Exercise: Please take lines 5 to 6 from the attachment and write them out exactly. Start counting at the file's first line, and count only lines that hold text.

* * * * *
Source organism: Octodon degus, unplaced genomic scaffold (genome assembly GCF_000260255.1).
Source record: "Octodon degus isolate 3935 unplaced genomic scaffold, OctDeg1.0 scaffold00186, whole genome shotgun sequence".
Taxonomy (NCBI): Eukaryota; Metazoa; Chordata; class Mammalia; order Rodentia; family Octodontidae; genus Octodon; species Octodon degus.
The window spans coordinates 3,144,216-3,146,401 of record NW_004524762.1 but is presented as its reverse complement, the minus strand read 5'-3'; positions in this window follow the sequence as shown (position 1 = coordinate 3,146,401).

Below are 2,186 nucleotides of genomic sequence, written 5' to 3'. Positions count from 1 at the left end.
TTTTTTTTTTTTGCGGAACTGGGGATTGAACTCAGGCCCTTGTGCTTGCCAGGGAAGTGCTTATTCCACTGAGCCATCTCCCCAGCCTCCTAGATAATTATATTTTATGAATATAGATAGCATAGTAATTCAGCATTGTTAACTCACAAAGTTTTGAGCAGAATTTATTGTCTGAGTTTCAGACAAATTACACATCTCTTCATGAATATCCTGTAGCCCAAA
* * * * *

Below are 2,186 nucleotides of genomic sequence, written 5' to 3'. Positions count from 1 at the left end.
TTTTTTTTTTTTGCGGAACTGGGGATTGAACTCAGGCCCTTGTGCTTGCCAGGGAAGTGCTTATTCCACTGAGCCATCTCCCCAGCCTCCTAGATAATTATATTTTATGAATATAGATAGCATAGTAATTCAGCATTGTTAACTCACAAAGTTTTGAGCAGAATTTATTGTCTGAGTTTCAGACAAATTACACATCTCTTCATGAATATCCTGTAGCCCAAA